The “good American” consents not merely to being fracked, but to those specific kinds of death which accrue either to the consumption of contaminated water or—for those even less fortunate—to lack of access even to that. While fracking corporations deny the mounting evidence for the connection between, for example, fracking and cancer, compressor station emissions and asthma, they insist, for example that the physician nondisclosure section of Pennsylvania’s Act 13 which prevents doctors from revealing the composition and amount of chemicals present in frack fluids making their patients sick is rightly protected by proprietary rights statutes. Moreover, as of this writing there are no studies that track possible health effects to fracking operations, compressor stations, compressor station explosions, open waste pits, land-fills that take frack “cake,” or other varieties of exposure. Hence, it’s no surprise that fracking-promoters insist that no ill health effects will follow from fracking (, and some even insist that fracking will improve water quality (

The good American consents to the forfeiture of her/his life for the sake of insuring the profits of the extraction corporations.

These are strong words.

Yet as the evidence against the claim that fracking can be done safely mounts, it becomes clearer and clearer that what interests like Chesapeake, Cabot, XTO, and Inergy are in fact engaged in is a kind of genocidal profiteering. The evidence aleady shows a thin veil stripped away from the state’s pretense to govern constitutionally, indeed, to govern at all. As a fellow fractivist put it to me: If XTO had shown up with its drills rigs, bulldozers, and chemical tankers on state forest lands (let alone private property) to frack for natural gas under any other circumstances but through the sanction of the state, we’d regard it as an act of war. And such, I suggest, is a feature of its genocidal character—the state will survive, even if as a front for corporate interests—but the communities that compose it are endangered in their very existence.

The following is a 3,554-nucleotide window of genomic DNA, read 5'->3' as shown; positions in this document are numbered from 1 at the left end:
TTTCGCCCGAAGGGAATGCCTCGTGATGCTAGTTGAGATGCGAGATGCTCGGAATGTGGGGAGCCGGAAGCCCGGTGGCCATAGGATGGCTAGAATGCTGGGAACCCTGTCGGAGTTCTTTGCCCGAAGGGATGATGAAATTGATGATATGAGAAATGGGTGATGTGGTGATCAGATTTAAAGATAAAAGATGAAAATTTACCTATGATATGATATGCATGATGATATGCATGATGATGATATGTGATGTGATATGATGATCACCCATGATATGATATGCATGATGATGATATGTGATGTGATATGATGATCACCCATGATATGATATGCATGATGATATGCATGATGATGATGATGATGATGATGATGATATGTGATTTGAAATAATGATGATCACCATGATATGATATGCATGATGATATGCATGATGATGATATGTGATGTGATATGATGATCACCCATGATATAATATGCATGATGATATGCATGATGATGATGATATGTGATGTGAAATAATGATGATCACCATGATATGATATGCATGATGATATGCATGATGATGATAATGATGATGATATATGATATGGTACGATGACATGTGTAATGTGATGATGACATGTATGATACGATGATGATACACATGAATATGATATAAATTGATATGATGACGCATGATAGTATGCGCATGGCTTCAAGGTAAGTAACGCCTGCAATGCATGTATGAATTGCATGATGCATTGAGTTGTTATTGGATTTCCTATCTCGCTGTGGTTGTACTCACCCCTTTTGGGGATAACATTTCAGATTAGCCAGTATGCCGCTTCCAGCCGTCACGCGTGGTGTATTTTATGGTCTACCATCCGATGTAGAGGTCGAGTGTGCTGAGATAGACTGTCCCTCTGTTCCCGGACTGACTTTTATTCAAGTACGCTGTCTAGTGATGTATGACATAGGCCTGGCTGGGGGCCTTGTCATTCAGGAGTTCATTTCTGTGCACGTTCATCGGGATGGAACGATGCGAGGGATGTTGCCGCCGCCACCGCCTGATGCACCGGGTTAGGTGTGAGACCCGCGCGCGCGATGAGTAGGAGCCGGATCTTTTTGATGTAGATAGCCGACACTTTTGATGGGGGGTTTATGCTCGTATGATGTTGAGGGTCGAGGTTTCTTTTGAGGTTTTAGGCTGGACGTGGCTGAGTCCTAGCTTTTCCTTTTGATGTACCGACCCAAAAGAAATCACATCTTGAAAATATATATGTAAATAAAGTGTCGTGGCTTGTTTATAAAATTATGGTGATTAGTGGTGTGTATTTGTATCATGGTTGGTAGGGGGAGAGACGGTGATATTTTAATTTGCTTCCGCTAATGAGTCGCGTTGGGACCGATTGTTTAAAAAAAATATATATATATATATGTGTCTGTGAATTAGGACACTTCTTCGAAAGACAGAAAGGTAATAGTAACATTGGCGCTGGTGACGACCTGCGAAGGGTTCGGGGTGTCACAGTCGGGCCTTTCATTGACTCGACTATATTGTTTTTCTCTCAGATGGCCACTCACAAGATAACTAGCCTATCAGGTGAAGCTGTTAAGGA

Genocide, remember, includes harm and hardship even to any part of a people, thus to any community or municipality. And that it be perpetrated on the mercenary grounds of profit generation for a few speaks volumes about the merely utilitarian disregard for human rights when they are stripped away from the public good without the informed consent of the targeted individuals and communities. Communities can, of course, die without their people being vanquished. But insofar as the state and its agencies know beyond the pale of doubt that fracking can produce death of a community and way of life as a consequence the only rational conclusion to draw is that the state is willing to sanction death for the sake of the profitability of the corporations whose operations it refuses even to regulate—let alone ban for the sake of the public good.

Industry public relations officials claim that regulation by states makes any federal legislation unnecessary, but that ignores the fact that states like Pennsylania have declined to regulate—indeed, even to impose a severance tax. In May 2012 President Obama issued a policy edict prohibiting fracking on federal land and Native American reservations. This was an easy call for the president. Only 20 percent of gas production from fracturing comes from federal lands. If fracking is a danger to environment and health on public and Native American lands, why does it pose no danger to the rest of the lands we inhabit? In point of fact, this is both easy political leverage for the president and hypocrisy. Barack Obama has since made natural gas production a cornerstone of his re-election campaign platform (

Pennsylania’s current governor, Tom Corbett, and by default the federal government has not only been willing to allow a corporate enterprise to irretrievably pollute a necessary resource—water. More than that, it appoints agents who actively profit from the revenues that accrue to this form of environmental rape (See, for example, Dory Hippauf’s excellent nine part series, Connecting the Dots, The state, moreover, colludes with corporate agents to ends destructive for the environment and corrosive to its own municipalities, it does so with full knowledge of the short and long-term effects on the environment and communities due to the methods utilized to achieve those profits—and then actively lies to conceal this fact.